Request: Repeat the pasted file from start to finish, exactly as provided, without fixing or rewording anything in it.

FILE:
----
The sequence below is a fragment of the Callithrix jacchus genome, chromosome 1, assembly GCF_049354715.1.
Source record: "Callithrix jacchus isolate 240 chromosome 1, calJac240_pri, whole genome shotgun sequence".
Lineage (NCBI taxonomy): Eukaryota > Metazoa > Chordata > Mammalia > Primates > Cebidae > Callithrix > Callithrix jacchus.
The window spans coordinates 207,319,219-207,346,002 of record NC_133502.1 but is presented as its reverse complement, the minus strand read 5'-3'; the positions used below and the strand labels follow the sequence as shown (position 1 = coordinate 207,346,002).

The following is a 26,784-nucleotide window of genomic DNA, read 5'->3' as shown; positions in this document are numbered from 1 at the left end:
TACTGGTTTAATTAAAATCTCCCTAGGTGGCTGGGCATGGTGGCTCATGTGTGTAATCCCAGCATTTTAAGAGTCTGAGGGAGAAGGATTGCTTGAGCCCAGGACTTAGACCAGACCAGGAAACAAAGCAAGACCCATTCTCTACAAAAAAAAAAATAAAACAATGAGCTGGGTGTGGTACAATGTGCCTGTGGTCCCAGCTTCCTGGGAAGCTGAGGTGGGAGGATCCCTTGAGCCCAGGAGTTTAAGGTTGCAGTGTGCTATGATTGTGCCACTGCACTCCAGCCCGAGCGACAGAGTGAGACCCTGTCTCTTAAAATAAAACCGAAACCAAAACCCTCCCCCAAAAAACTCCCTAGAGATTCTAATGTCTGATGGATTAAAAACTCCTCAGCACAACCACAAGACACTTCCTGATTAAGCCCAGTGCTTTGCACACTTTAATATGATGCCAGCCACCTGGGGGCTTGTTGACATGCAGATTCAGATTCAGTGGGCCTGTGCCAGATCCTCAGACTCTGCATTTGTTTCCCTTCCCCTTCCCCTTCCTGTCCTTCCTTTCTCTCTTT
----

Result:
The sequence below is a fragment of the Callithrix jacchus genome, chromosome 1, assembly GCF_049354715.1.
Source record: "Callithrix jacchus isolate 240 chromosome 1, calJac240_pri, whole genome shotgun sequence".
Lineage (NCBI taxonomy): Eukaryota > Metazoa > Chordata > Mammalia > Primates > Cebidae > Callithrix > Callithrix jacchus.
The window spans coordinates 207,319,219-207,346,002 of record NC_133502.1 but is presented as its reverse complement, the minus strand read 5'-3'; the positions used below and the strand labels follow the sequence as shown (position 1 = coordinate 207,346,002).

The following is a 26,784-nucleotide window of genomic DNA, read 5'->3' as shown; positions in this document are numbered from 1 at the left end:
TACTGGTTTAATTAAAATCTCCCTAGGTGGCTGGGCATGGTGGCTCATGTGTGTAATCCCAGCATTTTAAGAGTCTGAGGGAGAAGGATTGCTTGAGCCCAGGACTTAGACCAGACCAGGAAACAAAGCAAGACCCATTCTCTACAAAAAAAAAAATAAAACAATGAGCTGGGTGTGGTACAATGTGCCTGTGGTCCCAGCTTCCTGGGAAGCTGAGGTGGGAGGATCCCTTGAGCCCAGGAGTTTAAGGTTGCAGTGTGCTATGATTGTGCCACTGCACTCCAGCCCGAGCGACAGAGTGAGACCCTGTCTCTTAAAATAAAACCGAAACCAAAACCCTCCCCCAAAAAACTCCCTAGAGATTCTAATGTCTGATGGATTAAAAACTCCTCAGCACAACCACAAGACACTTCCTGATTAAGCCCAGTGCTTTGCACACTTTAATATGATGCCAGCCACCTGGGGGCTTGTTGACATGCAGATTCAGATTCAGTGGGCCTGTGCCAGATCCTCAGACTCTGCATTTGTTTCCCTTCCCCTTCCCCTTCCTGTCCTTCCTTTCTCTCTTT